Two months ago, ministers from the 12 Trans-Pacific Partnership (TPP) countries met in Hawaii for what was widely expected to be the final time. After 10 years of negotiating, there were high hopes of an agreement to bind together one third of the world’s trade under common rules.
The countries – Australia, Brunei, Canada, Chile, Japan, Malaysia, Mexico, New Zealand, Peru, Singapore, United States, and Vietnam – had all invested substantial time and effort to reach a deal. Although Thailand is not part of the negotiations, an agreement would have far-reaching implications for the country. However, after just three days of meetings, the ministers broke up without agreement. One of the key sticking points: Thailand’s part in the production network of Japanese vehicles.
Thailand’s auto industry is significant, both for Thailand and Japan. The industry, dominated by Japanese brands, employs 500,000 people and produced just under two million vehicles last year, half of which were sold abroad. Auto parts make up a large part of the industry, accounting for roughly 250 million baht of exports each year. Thus, for the Japanese, negotiating on behalf of their auto industry probably meant that they had to protect their production cluster in Thailand too.
Ahead of the ministerial meeting, Japan secured an agreement with the US to open up the American market to Japanese vehicles – scrapping the 2.5% tariff on cars, and the 25% tariff on light trucks. But Japan could not agree with Canada and Mexico on the rules of origin requirements associated with the tariff reduction.
Japan wanted just 30% of the vehicle parts to be sourced from TPP countries, allowing its existing production bases in Thailand to supply most of the vehicle parts. Meanwhile, Canada and Mexico pushed for 50%, protecting their own production bases. Without agreement on this key issue, the talks fell apart.
For Thailand, Japan’s position at the negotiating table was a lucky escape. But the TPP negotiations have broader implications for Thailand’s economy. Reduced tariffs are reported to have been agreed on 11,000 goods. And if negotiations are completed, the TPP trading block would become Thailand’s single largest trading partner. The TPP countries make up 40% of Thailand’s trade, compared to 22% for ASEAN, 14% for China and 9% for the EU.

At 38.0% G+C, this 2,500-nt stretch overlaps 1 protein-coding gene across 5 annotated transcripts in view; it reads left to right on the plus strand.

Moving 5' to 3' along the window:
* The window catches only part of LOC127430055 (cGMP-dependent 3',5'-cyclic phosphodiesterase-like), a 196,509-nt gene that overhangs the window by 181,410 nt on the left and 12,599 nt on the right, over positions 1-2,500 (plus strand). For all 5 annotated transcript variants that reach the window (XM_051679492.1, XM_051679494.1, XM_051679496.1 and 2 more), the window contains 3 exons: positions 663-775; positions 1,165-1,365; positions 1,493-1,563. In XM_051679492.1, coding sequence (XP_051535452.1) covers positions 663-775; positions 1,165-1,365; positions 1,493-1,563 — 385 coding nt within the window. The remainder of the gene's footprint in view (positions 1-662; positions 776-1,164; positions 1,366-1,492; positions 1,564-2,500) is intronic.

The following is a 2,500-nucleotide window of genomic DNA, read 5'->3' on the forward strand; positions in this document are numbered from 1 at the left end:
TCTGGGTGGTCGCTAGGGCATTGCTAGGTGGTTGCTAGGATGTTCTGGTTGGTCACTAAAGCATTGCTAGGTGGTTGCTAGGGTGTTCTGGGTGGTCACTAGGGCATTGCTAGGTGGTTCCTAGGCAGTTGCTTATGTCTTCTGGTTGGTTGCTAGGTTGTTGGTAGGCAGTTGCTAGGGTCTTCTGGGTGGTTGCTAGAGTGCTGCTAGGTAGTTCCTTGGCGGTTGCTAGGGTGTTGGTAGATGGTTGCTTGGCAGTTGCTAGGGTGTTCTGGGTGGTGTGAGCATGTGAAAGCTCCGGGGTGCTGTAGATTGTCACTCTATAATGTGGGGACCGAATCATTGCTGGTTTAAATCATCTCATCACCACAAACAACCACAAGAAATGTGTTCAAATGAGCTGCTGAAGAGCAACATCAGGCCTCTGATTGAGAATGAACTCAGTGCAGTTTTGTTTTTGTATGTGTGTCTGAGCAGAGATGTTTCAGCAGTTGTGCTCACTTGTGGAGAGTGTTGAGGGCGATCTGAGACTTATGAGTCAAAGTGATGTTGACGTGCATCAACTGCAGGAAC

On the whole, economists agree that trade deals are generally welfare-enhancing for participating countries, and welfare-reducing for non-participating countries like Thailand. When a country opens up to trade, producers usually face a lower international price for their goods rather than the old domestic price, forcing them to be as efficient as their competitors abroad. With lower international prices between the deal-making countries, the trade of goods and their production tends to be diverted towards participating countries, and away from the non-participating countries.
Over time, if the TPP deal is agreed, we should expect to see some trade diversion from Thailand towards TPP countries. The automotive story shows there is stickiness in the process – businesses face high costs in moving production processes to another country, so trade diversion does not happen immediately.
In the longer term, it is more likely that businesses will factor in the reduced cost of production and sizeable markets within TPP countries, and might be more willing to reshape supply chains along the lines of the agreement.
In truth, the TPP deal involves much more than just trade and economic cost-benefit analyses. The TPP agreement covers 29 chapters, which include many non-trade issues such as investment, intellectual property, labor rights and environmental standards. Indeed, some economists, including Paul Krugman, have suggested that the TPP agreement has so few provisions about trade such that it should not be called a trade agreement.
Semantics aside, the extent of both the trade and non-trade aspects of TPP demonstrate that this is a deal which has the potential to impose considerable effects on Thailand, even if Thailand remains outside of the deal. For instance, the investment chapter seeks to protect foreign investors under international law, which could divert valuable investment from capital-rich countries like the US or Japan, towards other TPP member countries and away from Thailand.
Meanwhile, the intellectual property chapter might impose data protection requirements on biologic medicines lasting up to 12 years, which could increase the cost of medicines in some TPP countries. Indirectly, this could boost Thailand’s pharmaceutical and healthcare industries if it remains outside of the TPP.
The significance of these issues underscores the importance of opening up the debate on the TPP in Thailand. By their nature, trade deals always result in wins for some interest groups and losses for other groups, even when the complete package benefits the country as a whole. This is often the reason that trade deals are hard to secure, as the losing interest groups have the greatest incentive to drown the public debate with their issues.
So far, the government has been on record both supporting Thailand’s position outside the TPP, and suggesting that Thailand might join later on. Given the extent and complexity of the TPP, it might be wise to start a proper consultation, assessing the potential impact on Thailand. This would open up room for public debate and could allow the government consider how to use the trade deal to develop domestic industries. Thailand’s automotive industry may have been lucky this time, but the potential impact on Thailand’s economy is too significant to be left to chance.
Dominique Lam is a student from John Hopkins University. She is an intern at Thailand Development Research Institute (TDRI). Policy analyses from the TDRI appear in the Bangkok Post on alternate Wednesdays.
First published: Bangkok Post, September 16, 2015